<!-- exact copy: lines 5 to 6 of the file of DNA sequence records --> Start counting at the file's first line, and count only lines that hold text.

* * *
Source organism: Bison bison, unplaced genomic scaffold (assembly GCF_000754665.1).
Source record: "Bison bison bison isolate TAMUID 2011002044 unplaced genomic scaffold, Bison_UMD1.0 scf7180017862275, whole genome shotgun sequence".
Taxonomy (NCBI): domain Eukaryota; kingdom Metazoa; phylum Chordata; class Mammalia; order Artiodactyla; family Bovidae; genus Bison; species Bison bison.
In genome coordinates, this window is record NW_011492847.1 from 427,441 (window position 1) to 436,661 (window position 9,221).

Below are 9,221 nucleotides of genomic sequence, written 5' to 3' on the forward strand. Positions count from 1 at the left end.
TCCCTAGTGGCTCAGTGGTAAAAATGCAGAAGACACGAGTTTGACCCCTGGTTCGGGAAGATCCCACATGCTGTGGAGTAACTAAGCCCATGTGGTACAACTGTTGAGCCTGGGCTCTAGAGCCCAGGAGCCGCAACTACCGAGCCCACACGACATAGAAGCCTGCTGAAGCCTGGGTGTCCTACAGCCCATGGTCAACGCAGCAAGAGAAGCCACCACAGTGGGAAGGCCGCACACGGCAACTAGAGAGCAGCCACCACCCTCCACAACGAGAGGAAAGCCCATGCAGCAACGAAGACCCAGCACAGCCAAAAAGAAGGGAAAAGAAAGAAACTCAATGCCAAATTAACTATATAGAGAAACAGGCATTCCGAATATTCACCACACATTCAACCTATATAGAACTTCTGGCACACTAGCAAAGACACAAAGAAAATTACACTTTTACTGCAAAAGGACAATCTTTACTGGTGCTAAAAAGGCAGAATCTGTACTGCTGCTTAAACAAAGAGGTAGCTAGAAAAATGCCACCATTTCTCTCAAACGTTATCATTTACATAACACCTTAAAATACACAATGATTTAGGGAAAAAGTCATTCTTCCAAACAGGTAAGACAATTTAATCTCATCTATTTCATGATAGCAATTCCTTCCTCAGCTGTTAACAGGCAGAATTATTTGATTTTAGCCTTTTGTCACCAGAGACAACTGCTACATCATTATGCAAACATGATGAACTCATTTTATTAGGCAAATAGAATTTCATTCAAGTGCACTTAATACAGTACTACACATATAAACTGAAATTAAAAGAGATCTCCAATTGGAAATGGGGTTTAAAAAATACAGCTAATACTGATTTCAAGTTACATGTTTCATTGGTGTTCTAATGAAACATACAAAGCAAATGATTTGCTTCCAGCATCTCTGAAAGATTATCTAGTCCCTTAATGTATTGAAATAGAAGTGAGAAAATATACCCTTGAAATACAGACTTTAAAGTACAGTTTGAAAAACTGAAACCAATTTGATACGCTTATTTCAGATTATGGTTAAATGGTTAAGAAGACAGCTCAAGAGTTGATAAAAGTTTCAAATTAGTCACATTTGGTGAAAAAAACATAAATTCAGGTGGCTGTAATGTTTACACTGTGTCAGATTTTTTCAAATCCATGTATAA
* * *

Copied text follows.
Below are 9,221 nucleotides of genomic sequence, written 5' to 3' on the forward strand. Positions count from 1 at the left end.
TCCCTAGTGGCTCAGTGGTAAAAATGCAGAAGACACGAGTTTGACCCCTGGTTCGGGAAGATCCCACATGCTGTGGAGTAACTAAGCCCATGTGGTACAACTGTTGAGCCTGGGCTCTAGAGCCCAGGAGCCGCAACTACCGAGCCCACACGACATAGAAGCCTGCTGAAGCCTGGGTGTCCTACAGCCCATGGTCAACGCAGCAAGAGAAGCCACCACAGTGGGAAGGCCGCACACGGCAACTAGAGAGCAGCCACCACCCTCCACAACGAGAGGAAAGCCCATGCAGCAACGAAGACCCAGCACAGCCAAAAAGAAGGGAAAAGAAAGAAACTCAATGCCAAATTAACTATATAGAGAAACAGGCATTCCGAATATTCACCACACATTCAACCTATATAGAACTTCTGGCACACTAGCAAAGACACAAAGAAAATTACACTTTTACTGCAAAAGGACAATCTTTACTGGTGCTAAAAAGGCAGAATCTGTACTGCTGCTTAAACAAAGAGGTAGCTAGAAAAATGCCACCATTTCTCTCAAACGTTATCATTTACATAACACCTTAAAATACACAATGATTTAGGGAAAAAGTCATTCTTCCAAACAGGTAAGACAATTTAATCTCATCTATTTCATGATAGCAATTCCTTCCTCAGCTGTTAACAGGCAGAATTATTTGATTTTAGCCTTTTGTCACCAGAGACAACTGCTACATCATTATGCAAACATGATGAACTCATTTTATTAGGCAAATAGAATTTCATTCAAGTGCACTTAATACAGTACTACACATATAAACTGAAATTAAAAGAGATCTCCAATTGGAAATGGGGTTTAAAAAATACAGCTAATACTGATTTCAAGTTACATGTTTCATTGGTGTTCTAATGAAACATACAAAGCAAATGATTTGCTTCCAGCATCTCTGAAAGATTATCTAGTCCCTTAATGTATTGAAATAGAAGTGAGAAAATATACCCTTGAAATACAGACTTTAAAGTACAGTTTGAAAAACTGAAACCAATTTGATACGCTTATTTCAGATTATGGTTAAATGGTTAAGAAGACAGCTCAAGAGTTGATAAAAGTTTCAAATTAGTCACATTTGGTGAAAAAAACATAAATTCAGGTGGCTGTAATGTTTACACTGTGTCAGATTTTTTCAAATCCATGTATAA